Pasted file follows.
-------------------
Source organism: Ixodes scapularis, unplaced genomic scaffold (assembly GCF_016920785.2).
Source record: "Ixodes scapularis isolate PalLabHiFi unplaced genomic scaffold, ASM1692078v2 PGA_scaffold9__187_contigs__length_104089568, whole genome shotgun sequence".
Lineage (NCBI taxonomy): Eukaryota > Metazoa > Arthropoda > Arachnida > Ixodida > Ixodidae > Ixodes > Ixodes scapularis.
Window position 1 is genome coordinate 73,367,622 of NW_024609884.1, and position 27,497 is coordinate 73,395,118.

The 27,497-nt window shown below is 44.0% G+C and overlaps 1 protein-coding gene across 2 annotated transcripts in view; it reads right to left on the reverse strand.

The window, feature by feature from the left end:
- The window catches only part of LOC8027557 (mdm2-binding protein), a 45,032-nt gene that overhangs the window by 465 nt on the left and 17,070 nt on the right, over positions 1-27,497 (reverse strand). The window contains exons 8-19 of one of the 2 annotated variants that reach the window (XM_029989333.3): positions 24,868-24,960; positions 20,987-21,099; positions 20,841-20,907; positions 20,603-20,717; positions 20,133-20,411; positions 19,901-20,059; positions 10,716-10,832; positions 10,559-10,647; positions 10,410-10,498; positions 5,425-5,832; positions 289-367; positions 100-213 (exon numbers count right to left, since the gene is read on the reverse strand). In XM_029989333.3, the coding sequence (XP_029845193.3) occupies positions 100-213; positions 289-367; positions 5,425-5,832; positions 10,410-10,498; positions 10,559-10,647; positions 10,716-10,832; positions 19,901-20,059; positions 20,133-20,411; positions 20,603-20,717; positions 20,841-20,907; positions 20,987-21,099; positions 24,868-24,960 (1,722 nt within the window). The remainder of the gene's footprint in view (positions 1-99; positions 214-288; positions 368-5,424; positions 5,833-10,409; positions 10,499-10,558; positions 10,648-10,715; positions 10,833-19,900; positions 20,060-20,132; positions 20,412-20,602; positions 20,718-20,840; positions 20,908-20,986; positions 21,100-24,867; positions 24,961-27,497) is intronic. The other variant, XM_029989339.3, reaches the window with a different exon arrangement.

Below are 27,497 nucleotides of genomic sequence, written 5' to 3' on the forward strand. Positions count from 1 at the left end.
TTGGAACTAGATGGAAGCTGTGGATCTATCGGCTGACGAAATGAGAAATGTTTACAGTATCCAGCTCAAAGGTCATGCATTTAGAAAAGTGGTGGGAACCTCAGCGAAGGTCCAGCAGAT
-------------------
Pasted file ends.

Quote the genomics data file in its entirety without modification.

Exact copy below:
Source organism: Ixodes scapularis, unplaced genomic scaffold (assembly GCF_016920785.2).
Source record: "Ixodes scapularis isolate PalLabHiFi unplaced genomic scaffold, ASM1692078v2 PGA_scaffold9__187_contigs__length_104089568, whole genome shotgun sequence".
Lineage (NCBI taxonomy): Eukaryota > Metazoa > Arthropoda > Arachnida > Ixodida > Ixodidae > Ixodes > Ixodes scapularis.
Window position 1 is genome coordinate 73,367,622 of NW_024609884.1, and position 27,497 is coordinate 73,395,118.

The 27,497-nt window shown below is 44.0% G+C and overlaps 1 protein-coding gene across 2 annotated transcripts in view; it reads right to left on the reverse strand.

The window, feature by feature from the left end:
- The window catches only part of LOC8027557 (mdm2-binding protein), a 45,032-nt gene that overhangs the window by 465 nt on the left and 17,070 nt on the right, over positions 1-27,497 (reverse strand). The window contains exons 8-19 of one of the 2 annotated variants that reach the window (XM_029989333.3): positions 24,868-24,960; positions 20,987-21,099; positions 20,841-20,907; positions 20,603-20,717; positions 20,133-20,411; positions 19,901-20,059; positions 10,716-10,832; positions 10,559-10,647; positions 10,410-10,498; positions 5,425-5,832; positions 289-367; positions 100-213 (exon numbers count right to left, since the gene is read on the reverse strand). In XM_029989333.3, the coding sequence (XP_029845193.3) occupies positions 100-213; positions 289-367; positions 5,425-5,832; positions 10,410-10,498; positions 10,559-10,647; positions 10,716-10,832; positions 19,901-20,059; positions 20,133-20,411; positions 20,603-20,717; positions 20,841-20,907; positions 20,987-21,099; positions 24,868-24,960 (1,722 nt within the window). The remainder of the gene's footprint in view (positions 1-99; positions 214-288; positions 368-5,424; positions 5,833-10,409; positions 10,499-10,558; positions 10,648-10,715; positions 10,833-19,900; positions 20,060-20,132; positions 20,412-20,602; positions 20,718-20,840; positions 20,908-20,986; positions 21,100-24,867; positions 24,961-27,497) is intronic. The other variant, XM_029989339.3, reaches the window with a different exon arrangement.

Below are 27,497 nucleotides of genomic sequence, written 5' to 3' on the forward strand. Positions count from 1 at the left end.
TTGGAACTAGATGGAAGCTGTGGATCTATCGGCTGACGAAATGAGAAATGTTTACAGTATCCAGCTCAAAGGTCATGCATTTAGAAAAGTGGTGGGAACCTCAGCGAAGGTCCAGCAGAT